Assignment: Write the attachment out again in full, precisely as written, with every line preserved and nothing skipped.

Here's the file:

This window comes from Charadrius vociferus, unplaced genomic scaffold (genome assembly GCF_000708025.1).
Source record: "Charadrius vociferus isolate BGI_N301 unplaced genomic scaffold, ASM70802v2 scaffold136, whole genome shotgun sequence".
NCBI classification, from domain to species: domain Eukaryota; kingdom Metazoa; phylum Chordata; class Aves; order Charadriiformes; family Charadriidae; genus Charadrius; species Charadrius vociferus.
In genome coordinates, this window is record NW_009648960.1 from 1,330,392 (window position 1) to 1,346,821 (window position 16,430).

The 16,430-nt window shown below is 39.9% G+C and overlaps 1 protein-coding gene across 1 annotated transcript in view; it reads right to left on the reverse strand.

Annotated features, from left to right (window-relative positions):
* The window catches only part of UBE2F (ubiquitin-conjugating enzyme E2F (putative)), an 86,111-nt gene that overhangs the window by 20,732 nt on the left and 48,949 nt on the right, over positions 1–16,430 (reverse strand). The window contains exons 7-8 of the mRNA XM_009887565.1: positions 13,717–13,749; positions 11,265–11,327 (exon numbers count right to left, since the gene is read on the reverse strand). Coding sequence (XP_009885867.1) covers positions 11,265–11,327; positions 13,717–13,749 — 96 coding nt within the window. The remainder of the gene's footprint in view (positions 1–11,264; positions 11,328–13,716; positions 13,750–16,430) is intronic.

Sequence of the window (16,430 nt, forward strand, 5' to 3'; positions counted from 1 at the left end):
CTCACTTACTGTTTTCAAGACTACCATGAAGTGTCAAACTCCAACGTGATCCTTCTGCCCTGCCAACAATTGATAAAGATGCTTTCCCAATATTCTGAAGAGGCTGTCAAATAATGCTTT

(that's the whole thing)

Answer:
This window comes from Charadrius vociferus, unplaced genomic scaffold (genome assembly GCF_000708025.1).
Source record: "Charadrius vociferus isolate BGI_N301 unplaced genomic scaffold, ASM70802v2 scaffold136, whole genome shotgun sequence".
NCBI classification, from domain to species: domain Eukaryota; kingdom Metazoa; phylum Chordata; class Aves; order Charadriiformes; family Charadriidae; genus Charadrius; species Charadrius vociferus.
In genome coordinates, this window is record NW_009648960.1 from 1,330,392 (window position 1) to 1,346,821 (window position 16,430).

The 16,430-nt window shown below is 39.9% G+C and overlaps 1 protein-coding gene across 1 annotated transcript in view; it reads right to left on the reverse strand.

Annotated features, from left to right (window-relative positions):
* The window catches only part of UBE2F (ubiquitin-conjugating enzyme E2F (putative)), an 86,111-nt gene that overhangs the window by 20,732 nt on the left and 48,949 nt on the right, over positions 1–16,430 (reverse strand). The window contains exons 7-8 of the mRNA XM_009887565.1: positions 13,717–13,749; positions 11,265–11,327 (exon numbers count right to left, since the gene is read on the reverse strand). Coding sequence (XP_009885867.1) covers positions 11,265–11,327; positions 13,717–13,749 — 96 coding nt within the window. The remainder of the gene's footprint in view (positions 1–11,264; positions 11,328–13,716; positions 13,750–16,430) is intronic.

Sequence of the window (16,430 nt, forward strand, 5' to 3'; positions counted from 1 at the left end):
CTCACTTACTGTTTTCAAGACTACCATGAAGTGTCAAACTCCAACGTGATCCTTCTGCCCTGCCAACAATTGATAAAGATGCTTTCCCAATATTCTGAAGAGGCTGTCAAATAATGCTTT